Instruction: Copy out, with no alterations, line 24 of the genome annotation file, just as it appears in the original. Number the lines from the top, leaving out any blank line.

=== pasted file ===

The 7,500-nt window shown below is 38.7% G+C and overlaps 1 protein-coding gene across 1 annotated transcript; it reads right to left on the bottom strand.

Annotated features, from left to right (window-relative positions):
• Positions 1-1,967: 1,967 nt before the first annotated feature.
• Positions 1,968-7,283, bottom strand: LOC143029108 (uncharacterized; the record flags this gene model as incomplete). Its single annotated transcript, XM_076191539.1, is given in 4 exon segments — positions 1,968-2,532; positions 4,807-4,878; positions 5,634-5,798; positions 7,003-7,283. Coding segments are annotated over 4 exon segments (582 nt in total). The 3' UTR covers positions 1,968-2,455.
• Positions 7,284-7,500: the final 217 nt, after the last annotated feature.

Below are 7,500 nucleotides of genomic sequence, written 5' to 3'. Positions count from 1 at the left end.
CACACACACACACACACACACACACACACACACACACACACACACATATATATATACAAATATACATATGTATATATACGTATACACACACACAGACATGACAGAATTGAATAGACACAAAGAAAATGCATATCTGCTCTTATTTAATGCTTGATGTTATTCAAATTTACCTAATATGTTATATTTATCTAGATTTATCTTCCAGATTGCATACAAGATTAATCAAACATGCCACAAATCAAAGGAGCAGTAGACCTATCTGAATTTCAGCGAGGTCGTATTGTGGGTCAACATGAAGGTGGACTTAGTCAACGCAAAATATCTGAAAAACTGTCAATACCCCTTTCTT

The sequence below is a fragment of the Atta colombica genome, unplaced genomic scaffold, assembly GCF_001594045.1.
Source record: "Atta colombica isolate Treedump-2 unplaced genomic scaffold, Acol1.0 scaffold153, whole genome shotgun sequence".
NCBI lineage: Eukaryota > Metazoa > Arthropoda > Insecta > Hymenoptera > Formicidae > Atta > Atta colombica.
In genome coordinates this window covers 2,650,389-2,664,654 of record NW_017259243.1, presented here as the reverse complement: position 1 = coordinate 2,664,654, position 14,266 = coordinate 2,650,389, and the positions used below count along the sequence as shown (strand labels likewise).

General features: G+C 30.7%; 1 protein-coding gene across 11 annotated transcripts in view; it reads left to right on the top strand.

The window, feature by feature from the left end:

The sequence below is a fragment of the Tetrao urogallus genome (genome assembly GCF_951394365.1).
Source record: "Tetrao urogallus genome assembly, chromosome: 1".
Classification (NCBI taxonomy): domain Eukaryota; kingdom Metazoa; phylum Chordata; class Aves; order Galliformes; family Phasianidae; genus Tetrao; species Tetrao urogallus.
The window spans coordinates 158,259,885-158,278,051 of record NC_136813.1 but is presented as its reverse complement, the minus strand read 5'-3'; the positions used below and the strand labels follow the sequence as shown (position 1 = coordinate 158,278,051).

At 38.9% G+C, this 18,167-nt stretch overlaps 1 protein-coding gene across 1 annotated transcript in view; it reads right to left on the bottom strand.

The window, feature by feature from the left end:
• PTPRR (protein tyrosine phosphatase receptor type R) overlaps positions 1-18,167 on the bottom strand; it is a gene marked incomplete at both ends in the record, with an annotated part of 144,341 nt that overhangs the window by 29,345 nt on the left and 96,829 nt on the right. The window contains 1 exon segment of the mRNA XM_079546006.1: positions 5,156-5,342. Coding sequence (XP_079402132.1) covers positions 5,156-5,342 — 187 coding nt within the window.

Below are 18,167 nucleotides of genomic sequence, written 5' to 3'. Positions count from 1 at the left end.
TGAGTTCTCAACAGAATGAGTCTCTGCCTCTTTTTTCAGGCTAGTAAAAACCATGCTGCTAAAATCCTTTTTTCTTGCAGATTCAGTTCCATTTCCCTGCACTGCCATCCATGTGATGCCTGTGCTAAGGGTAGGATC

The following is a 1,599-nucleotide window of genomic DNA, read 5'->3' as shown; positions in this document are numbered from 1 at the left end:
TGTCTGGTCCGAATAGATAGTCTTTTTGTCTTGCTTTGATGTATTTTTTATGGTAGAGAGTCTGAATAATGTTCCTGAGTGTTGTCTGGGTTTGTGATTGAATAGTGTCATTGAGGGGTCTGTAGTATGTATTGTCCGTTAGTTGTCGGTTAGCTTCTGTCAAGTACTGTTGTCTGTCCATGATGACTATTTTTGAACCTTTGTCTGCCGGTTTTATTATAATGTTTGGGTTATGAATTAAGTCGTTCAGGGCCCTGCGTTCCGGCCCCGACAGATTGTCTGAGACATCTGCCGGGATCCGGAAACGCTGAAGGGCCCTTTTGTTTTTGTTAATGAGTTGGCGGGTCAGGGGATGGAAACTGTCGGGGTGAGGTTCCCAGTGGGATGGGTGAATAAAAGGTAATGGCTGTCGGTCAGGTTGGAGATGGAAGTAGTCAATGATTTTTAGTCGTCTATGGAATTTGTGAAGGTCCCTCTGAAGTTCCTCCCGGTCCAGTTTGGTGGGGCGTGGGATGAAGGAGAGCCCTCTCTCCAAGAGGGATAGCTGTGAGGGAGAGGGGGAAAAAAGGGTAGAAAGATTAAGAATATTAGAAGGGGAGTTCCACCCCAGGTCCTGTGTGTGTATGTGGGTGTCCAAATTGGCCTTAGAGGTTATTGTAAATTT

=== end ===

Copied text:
TGTCTGGTCCGAATAGATAGTCTTTTTGTCTTGCTTTGATGTATTTTTTATGGTAGAGAGTCTGAATAATGTTCCTGAGTGTTGTCTGGGTTTGTGATTGAATAGTGTCATTGAGGGGTCTGTAGTATGTATTGTCCGTTAGTTGTCGGTTAGCTTCTGTCAAGTACTGTTGTCTGTCCATGATGACTATTTTTGAACCTTTGTCTGCCGGTTTTATTATAATGTTTGGGTTATGAATTAAGTCGTTCAGGGCCCTGCGTTCCGGCCCCGACAGATTGTCTGAGACATCTGCCGGGATCCGGAAACGCTGAAGGGCCCTTTTGTTTTTGTTAATGAGTTGGCGGGTCAGGGGATGGAAACTGTCGGGGTGAGGTTCCCAGTGGGATGGGTGAATAAAAGGTAATGGCTGTCGGTCAGGTTGGAGATGGAAGTAGTCAATGATTTTTAGTCGTCTATGGAATTTGTGAAGGTCCCTCTGAAGTTCCTCCCGGTCCAGTTTGGTGGGGCGTGGGATGAAGGAGAGCCCTCTCTCCAAGAGGGATAGCTGTGAGGGAGAGGGGGAAAAAAGGGTAGAAAGATTAAGAATATTAGAAGGGGAGTTCCACCCCAGGTCCTGTGTGTGTATGTGGGTGTCCAAATTGGCCTTAGAGGTTATTGTAAATTT